Just a few kilometres separate Signal Iduna Park from amateur club PTSV Dortmund’s home ground in the Stadtkrone-Ost area of the city. Summer 2018 - the grass on the pitch is freshly mown, a few dozen trophies are on display in the clubhouse - and Marco Reus is here to take a trip down memory lane. The BVB star, recently appointed club captain, is on a journey through his personal past. The return to his first-ever club brings vivid and happy memories flooding back. ''I’m happy about all the moments I was able to experience here,'' says Reus.
Marco Reus is the face of Borussia Dortmund; the club’s star man; a figure of identification for the fanbase; the man who wears the captain’s armband for the Black & Yellows. ''I will never forget where I come from and how hard I had to work to achieve my goals,’'' says the Dortmund-born star, who only left his hometown for spells in Ahlen (2006 to 2009) and Mönchengladbach. The prodigal son returned in 2012. And it seems like he’s here to stay. Reus and Borussia go together like Coca and Cola.
On 9 March 2018, as a Borussia Dortmund side led by Peter Stöger were battling for Champions League qualification (which they eventually achieved), Reus extended his contract until 30 June 2023. This despite the lure of other, more financially lucrative offers available elsewhere. The club captain chose not to follow the money, preferring to play his part in bringing the club back up to the top level. In his own words: ''It’s like in real life; things don’t always go how you would like. But even in those tough times, you have to stick to your values and your principles.'' When the new contract was announced, chief executive Hans-Joachim Watzke commented: ''This player shows the utmost sense of identification with the club. We are extremely proud.'' For Reus, this is just something that comes naturally: ''I’ve been wearing the Borussia jersey since 2012. When I was a child, I always dreamed of running out in Black & Yellow and playing for the club. Dortmund is my home, and BVB are my club.''
Marco Reus was born and raised in Dortmund. Growing up, his hero was Tomas Rosicky: ''He played football exactly the way I wanted to. I used to wear a sweatband so that I could be like him. His movement on the pitch and his ability to pick out a teammate was a real inspiration to me. He was a really friendly guy. I would have loved to be able to play with him.''
Back in 2006, Marco Reus was part of the Borussia Dortmund U17 squad that made it to the final of the German Championship. However, the slight 16-year-old wasn’t a regular in the starting XI, and he decided to seek his fortune elsewhere. The attacker moved to Rot-Weiß Ahlen, where he turned out for the youth teams in the U19 Bundesliga before making the step-up to the first team - playing in the Regionalliga, the 3. Liga and then the Bundesliga 2. He nailed down a place in the starting line-up and became one of the top performers at the club. In the summer of 2009, the man dubbed “Reus the Rocket” by kicker magazine signed for Borussia Mönchengladbach, where he saw ''the best opportunity to develop in the long run.''
In the summer of 2012, some skillful maneuvering in the transfer market from BVB sporting director Michael Zorc was enough to convince the Germany international to return to his roots and sign for BVB. Zorc and the BVB management team faced fierce competition from some of Europe’s top clubs for the signature of the technically-gifted dribbler with a keen eye for goal.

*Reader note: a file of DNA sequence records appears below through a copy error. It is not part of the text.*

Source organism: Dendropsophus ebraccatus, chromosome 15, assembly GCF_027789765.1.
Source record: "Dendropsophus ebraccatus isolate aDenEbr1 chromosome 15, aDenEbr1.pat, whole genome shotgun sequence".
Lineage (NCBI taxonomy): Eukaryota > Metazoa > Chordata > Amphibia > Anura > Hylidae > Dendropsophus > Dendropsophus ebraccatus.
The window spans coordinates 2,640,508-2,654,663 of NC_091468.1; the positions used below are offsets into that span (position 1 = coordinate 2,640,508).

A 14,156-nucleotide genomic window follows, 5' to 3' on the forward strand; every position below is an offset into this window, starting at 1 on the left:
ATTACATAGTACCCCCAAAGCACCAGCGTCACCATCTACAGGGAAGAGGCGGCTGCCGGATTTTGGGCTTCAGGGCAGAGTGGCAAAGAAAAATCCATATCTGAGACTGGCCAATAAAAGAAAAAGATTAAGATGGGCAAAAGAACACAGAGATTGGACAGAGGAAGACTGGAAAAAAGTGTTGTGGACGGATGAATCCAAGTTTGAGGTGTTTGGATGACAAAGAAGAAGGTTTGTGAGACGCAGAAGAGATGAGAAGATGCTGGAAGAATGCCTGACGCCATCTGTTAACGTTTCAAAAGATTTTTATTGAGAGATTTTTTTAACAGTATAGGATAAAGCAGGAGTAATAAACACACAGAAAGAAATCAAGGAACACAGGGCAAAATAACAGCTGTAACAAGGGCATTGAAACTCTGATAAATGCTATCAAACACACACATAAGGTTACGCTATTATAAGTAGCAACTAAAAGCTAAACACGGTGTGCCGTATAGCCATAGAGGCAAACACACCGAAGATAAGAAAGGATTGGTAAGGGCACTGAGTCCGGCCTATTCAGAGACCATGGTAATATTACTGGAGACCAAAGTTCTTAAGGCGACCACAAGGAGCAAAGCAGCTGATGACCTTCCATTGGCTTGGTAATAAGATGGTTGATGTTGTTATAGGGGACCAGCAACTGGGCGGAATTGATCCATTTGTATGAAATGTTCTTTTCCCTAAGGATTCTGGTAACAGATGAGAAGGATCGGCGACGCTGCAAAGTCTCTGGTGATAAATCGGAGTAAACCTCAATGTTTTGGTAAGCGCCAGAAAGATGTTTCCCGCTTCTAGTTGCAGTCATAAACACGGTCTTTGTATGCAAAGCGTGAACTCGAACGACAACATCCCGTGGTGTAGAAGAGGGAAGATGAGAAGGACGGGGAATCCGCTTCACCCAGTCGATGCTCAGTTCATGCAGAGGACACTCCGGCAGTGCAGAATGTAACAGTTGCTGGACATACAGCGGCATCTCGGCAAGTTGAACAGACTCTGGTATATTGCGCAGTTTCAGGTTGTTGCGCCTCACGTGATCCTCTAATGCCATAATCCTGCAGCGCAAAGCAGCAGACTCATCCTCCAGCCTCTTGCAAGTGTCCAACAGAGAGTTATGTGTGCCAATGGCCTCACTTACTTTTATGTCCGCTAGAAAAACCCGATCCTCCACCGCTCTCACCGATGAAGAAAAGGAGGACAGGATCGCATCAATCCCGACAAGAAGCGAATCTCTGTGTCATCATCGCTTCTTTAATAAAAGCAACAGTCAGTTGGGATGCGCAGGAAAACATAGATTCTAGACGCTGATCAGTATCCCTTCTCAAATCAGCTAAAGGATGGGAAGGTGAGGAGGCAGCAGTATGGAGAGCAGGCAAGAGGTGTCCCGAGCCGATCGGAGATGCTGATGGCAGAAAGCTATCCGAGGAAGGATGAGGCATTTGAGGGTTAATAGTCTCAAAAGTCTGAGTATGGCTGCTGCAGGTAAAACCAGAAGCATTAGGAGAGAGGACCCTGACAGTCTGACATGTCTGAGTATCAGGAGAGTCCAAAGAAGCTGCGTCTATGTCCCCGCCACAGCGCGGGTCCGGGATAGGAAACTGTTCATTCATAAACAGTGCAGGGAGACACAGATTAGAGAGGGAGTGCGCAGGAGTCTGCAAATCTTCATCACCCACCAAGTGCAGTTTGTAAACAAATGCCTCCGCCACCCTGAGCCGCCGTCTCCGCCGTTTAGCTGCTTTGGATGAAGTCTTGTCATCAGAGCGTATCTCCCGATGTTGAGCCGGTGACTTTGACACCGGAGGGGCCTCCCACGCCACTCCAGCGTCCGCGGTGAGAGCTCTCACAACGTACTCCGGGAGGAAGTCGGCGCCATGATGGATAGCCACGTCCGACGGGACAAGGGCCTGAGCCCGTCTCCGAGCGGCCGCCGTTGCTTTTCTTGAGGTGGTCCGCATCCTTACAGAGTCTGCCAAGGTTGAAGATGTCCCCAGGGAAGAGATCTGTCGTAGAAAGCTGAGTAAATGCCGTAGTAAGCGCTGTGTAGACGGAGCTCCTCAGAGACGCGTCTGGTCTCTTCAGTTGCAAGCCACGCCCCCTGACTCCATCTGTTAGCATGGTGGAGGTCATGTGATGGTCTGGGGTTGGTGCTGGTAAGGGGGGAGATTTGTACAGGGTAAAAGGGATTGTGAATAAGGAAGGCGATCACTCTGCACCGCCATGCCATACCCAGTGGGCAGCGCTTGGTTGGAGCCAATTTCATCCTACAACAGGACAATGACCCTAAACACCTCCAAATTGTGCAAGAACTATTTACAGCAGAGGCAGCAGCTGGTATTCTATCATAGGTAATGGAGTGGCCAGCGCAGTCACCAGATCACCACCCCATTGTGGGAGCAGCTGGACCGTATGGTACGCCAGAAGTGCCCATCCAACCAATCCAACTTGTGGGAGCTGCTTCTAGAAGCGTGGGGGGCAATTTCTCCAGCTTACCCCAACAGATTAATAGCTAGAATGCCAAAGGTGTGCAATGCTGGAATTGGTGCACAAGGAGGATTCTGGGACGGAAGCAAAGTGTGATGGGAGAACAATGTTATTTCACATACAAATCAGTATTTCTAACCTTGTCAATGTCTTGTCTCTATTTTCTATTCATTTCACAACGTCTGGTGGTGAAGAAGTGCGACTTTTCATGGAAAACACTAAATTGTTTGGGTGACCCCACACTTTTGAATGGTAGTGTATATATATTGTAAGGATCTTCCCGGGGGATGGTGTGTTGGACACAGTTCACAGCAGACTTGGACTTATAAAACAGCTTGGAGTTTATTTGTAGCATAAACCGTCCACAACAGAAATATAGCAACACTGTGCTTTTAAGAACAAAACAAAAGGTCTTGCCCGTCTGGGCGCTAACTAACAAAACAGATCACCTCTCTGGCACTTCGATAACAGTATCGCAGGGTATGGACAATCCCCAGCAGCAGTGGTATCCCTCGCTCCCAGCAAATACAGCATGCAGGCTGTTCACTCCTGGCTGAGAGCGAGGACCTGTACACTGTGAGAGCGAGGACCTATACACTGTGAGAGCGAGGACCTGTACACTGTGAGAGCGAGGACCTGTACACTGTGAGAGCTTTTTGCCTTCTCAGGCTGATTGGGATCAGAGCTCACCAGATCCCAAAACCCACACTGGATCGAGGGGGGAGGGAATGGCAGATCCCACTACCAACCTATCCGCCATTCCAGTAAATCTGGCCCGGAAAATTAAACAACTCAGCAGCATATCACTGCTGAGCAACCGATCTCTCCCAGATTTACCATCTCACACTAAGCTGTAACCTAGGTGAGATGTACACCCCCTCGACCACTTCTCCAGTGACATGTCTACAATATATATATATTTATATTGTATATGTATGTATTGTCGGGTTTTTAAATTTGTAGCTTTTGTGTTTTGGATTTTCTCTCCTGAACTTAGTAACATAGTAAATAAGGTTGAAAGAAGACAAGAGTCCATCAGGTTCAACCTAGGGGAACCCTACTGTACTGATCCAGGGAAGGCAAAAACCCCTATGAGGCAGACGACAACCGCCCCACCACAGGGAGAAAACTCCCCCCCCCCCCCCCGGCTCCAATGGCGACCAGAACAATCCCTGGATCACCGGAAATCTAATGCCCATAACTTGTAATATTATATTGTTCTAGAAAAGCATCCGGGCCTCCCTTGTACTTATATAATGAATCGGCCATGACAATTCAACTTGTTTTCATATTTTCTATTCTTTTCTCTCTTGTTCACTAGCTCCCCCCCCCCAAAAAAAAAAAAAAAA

When the young family man - his daughter was born in March 2019 - enters the opposing box at high speed, the ball seems to stick to his feet. His pace and impeccable technique are complemented by a sharp goalscoring instinct. The exceptionally speedy and agile attacker is capable of conjuring something from nothing at any moment to turn a game on its head. ''Marco makes every team better,'' says Michael Zorc, adding: ''He’s the man for the important moments and, above all, the important goals. He’s the cornerstone of our attacking play and one of the defining figures at the club.''
In the 2018/19 season, Reus was the difference maker for the Black & Yellows. At peak footballing age, the Germany international hit the best form of his life. After being voted ''Player of the Season'' by his fellow Bundesliga players, sporting journalists honoured him with the most prestigious individual prize in German football: ''Footballer of the Year.'' Reus joined Hans Tilkowski (1965), Matthias Sammer (1995 and 1996) and Jürgen Kohler (1997) as the fourth Borussia player to receive the award.
In his 279 appearances in the Bundesliga, Reus has been involved in 213 goals (127 scored, 86 assists). His record in a BVB jersey is even more impressive: 151 scorer points (91 goals, 60 assists) in 182 Bundesliga games as of the end of the 2018/19 season. Since moving back to his hometown in the summer of 2012, he’s scored 128 goals across all competitions and has given the Black & Yellows a 1-0 lead in 35 Bundesliga matches. He lifted the DFB Cup in 2017 as well as the Supercup in 2013, 2014 and 2019. Injuries meant he was only able to make 19 Bundesliga appearances last season, but he still managed to find the net 11 times, putting him third behind Jadon Sancho and Erling Haaland in the club’s top scorer list. He also provided six assists. In his six most recent games, he notched up a total of 10 scorer points (five goals, five assists).